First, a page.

Last Updated on
Crate training: to be or not to be? That is the question.
You may feel like you’re walking on a tightrope, teetering on the edge of guilt for the idea of incarcerating your dog, but still wondering about how crating can help jump start and positively influence your puppy’s obedience for life.
Is it tough love? Here’s our list of crate training pros and cons to help you make the best decision for you and your pooch.
Contents & Quick Navigation
Crate Training Does Offer Huge Benefits
Delving into the world of crate training requires patience, time and dedication. It may seem daunting, but know that there is a light at the end of the tunnel. You’ll watch your dog’s personality and obedience blossom, making life easier for you. Here’s why!
1. The convenience factor
Our dogs want to be around all of the time, whether it’s with a tennis ball in their mouth, children running around in the household or they just want to stretch across your lap for a belly rub.
Sometimes though, it’s not cool when they pounce all over guests, beg at the dinner table or run underfoot when you’re trying to clean. When your dog is over-excited, the crate is a great way to grab some peace while also letting your dog know that it’s time to calm down.
Furthermore, when you’re out running errands and she understands it’s crate time, you’ll feel better knowing that destructive behaviors, such as chewing, won’t develop.
If you’re leaving the house for some vacation time, bring the crate and your dog. The crate is like her security blanket, allowing her to feel less anxious while adapting to unfamiliar surroundings.
2. Crate training fosters den instincts
It’s in a dog’s nature to be territorial. As a dog grows in a familiar environment, it starts to display possessive behaviors towards food, toys, and other pets. Crate training can help ease possessiveness.
When an owner sticks to a daily crate training routine, the crate becomes a dog’s “den” so to speak. Your dog learns that the crate is her own personal space. It smells like her and she is the only one who spends time in there. She begins to understand that it’s where she is safe and can relax.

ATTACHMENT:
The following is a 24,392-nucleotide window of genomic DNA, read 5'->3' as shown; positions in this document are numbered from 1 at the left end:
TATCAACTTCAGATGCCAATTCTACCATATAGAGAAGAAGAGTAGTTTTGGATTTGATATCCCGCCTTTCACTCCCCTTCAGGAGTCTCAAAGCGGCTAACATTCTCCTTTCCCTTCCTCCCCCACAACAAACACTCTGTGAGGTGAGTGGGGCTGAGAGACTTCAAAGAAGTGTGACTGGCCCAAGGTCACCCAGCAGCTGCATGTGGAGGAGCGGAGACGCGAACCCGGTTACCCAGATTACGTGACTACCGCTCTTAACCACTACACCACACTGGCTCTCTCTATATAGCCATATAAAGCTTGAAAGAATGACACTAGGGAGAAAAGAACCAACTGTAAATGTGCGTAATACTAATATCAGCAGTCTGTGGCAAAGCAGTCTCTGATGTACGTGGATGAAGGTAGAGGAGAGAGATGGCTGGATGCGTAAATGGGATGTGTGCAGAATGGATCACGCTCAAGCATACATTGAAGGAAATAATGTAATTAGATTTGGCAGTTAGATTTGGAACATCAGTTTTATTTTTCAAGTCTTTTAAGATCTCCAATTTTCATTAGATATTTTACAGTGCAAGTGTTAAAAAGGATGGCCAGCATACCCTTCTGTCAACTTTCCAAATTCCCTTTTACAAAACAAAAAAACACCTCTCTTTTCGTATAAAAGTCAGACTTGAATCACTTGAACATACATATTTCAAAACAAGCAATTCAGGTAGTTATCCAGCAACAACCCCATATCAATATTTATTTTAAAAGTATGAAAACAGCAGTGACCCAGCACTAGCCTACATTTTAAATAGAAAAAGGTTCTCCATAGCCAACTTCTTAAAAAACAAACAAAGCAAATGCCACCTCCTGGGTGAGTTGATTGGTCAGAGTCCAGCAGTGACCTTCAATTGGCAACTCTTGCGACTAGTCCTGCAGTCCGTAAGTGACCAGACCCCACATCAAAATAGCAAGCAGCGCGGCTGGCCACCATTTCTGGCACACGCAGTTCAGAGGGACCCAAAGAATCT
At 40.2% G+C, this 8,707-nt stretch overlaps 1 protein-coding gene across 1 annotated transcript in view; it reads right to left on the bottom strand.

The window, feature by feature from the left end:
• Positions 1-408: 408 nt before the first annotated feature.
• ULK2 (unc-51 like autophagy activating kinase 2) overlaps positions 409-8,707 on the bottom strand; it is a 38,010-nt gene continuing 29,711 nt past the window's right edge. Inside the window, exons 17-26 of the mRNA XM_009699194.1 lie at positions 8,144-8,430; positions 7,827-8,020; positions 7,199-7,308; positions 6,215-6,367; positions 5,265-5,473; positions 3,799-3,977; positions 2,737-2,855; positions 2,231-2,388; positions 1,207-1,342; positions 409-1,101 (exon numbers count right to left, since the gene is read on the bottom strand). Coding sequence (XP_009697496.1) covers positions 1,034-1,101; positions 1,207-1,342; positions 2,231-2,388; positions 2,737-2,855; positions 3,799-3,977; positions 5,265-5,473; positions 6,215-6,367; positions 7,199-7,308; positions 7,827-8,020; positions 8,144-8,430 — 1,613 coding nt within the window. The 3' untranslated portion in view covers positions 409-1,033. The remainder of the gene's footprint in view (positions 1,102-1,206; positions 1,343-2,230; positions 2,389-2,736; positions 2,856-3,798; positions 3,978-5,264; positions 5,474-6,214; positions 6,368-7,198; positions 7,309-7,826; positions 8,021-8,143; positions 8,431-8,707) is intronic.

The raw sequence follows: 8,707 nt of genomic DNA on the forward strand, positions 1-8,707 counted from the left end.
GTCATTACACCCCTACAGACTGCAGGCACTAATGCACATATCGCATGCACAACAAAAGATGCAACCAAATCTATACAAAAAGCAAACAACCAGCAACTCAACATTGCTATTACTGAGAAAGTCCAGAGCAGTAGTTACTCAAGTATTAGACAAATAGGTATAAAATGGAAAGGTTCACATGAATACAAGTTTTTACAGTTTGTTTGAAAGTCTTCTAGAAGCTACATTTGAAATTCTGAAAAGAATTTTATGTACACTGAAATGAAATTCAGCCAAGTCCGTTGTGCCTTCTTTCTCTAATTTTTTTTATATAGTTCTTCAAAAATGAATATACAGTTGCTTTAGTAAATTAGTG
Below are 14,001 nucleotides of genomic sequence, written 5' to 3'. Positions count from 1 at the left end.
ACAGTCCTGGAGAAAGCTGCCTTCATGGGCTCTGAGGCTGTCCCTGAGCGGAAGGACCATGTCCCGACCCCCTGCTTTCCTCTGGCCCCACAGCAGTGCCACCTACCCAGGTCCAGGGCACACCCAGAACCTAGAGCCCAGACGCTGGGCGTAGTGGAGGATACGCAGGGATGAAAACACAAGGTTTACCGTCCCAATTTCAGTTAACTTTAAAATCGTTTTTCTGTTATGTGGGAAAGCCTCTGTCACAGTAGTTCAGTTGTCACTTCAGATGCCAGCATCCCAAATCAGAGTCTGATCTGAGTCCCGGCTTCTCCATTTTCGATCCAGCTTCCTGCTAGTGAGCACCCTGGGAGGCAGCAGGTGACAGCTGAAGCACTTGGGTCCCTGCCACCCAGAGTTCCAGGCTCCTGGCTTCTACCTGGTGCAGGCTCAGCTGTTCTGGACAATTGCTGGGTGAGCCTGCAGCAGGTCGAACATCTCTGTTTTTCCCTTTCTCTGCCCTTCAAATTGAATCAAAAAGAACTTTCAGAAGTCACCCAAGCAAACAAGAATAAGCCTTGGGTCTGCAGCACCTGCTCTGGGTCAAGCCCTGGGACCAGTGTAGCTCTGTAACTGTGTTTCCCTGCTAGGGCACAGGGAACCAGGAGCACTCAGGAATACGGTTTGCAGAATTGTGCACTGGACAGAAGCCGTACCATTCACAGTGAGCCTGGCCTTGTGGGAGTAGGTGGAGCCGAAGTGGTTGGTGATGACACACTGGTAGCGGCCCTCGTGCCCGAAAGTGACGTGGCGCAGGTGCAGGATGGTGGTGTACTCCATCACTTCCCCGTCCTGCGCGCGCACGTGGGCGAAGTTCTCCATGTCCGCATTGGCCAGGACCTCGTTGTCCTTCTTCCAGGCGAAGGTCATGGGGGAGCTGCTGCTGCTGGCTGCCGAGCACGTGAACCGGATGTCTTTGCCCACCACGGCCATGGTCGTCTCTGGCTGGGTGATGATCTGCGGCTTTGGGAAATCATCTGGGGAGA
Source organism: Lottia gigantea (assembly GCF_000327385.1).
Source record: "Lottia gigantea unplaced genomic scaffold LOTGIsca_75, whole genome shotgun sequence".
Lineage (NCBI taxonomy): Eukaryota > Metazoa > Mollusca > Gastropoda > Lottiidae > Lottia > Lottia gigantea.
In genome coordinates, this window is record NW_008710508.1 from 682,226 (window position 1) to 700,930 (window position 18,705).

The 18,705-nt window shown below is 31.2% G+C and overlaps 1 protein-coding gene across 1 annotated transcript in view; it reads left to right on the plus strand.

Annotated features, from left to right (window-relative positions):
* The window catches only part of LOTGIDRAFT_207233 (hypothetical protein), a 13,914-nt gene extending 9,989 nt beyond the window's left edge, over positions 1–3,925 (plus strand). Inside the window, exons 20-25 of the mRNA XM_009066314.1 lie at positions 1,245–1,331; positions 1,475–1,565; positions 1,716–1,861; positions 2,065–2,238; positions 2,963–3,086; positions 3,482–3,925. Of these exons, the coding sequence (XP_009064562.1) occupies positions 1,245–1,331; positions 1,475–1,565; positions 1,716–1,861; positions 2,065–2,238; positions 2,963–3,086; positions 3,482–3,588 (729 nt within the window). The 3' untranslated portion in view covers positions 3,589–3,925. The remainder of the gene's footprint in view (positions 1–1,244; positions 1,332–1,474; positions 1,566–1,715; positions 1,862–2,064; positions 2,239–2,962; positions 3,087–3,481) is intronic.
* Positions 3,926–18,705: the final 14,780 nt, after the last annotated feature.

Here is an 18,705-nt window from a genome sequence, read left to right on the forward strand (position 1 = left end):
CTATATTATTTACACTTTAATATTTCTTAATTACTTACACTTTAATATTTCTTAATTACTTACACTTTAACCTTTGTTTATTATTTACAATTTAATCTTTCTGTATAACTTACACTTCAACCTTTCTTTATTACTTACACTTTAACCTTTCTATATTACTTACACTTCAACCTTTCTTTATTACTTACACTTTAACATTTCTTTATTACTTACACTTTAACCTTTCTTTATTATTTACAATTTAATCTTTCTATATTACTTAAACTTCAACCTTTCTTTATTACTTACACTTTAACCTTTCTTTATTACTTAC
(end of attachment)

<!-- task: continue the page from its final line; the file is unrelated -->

The crate will help put a stop to those times your dog harrases the cat, growls over the food bowl or makes a mad dash out the front door to bark at neighbors.
Instead of taking a pack leader mentality that lets your dog feel she calls the shots when you take her to the crate, she knows you’re the one in charge. Physical and mental stimulation is provided by you.
3. It’s a dream for housebreaking
This is the biggest crate training pro, especially for puppies that need to be properly housebroken. If you start crate training immediately, it will set up obedient behaviors for life that lets your dog know not to relieve herself indoors.
Remember that “den” instinct we mentioned? Naturally, dogs do not soil where they lay. As the crate becomes your dog’s den, it becomes a space that it knows not to eliminate in.
By utilizing a larger crate and taking your dog outside on a consistent basis, she becomes localized, understanding where it’s appropriate to go potty. This also helps prevent accidents at night or when your dog is left alone.
If You Decide to Crate Train, Remember…
You really need to be dedicated, because essentially, you are training your dog every day for the rest of her life.
Keep these vital tips in mind:
- Avoid leaving your dog inside for long time periods.
- Refrain from associating the crate with punishment.
- Take care when choosing a crate size.
And Then, There Are the Downsides to Consider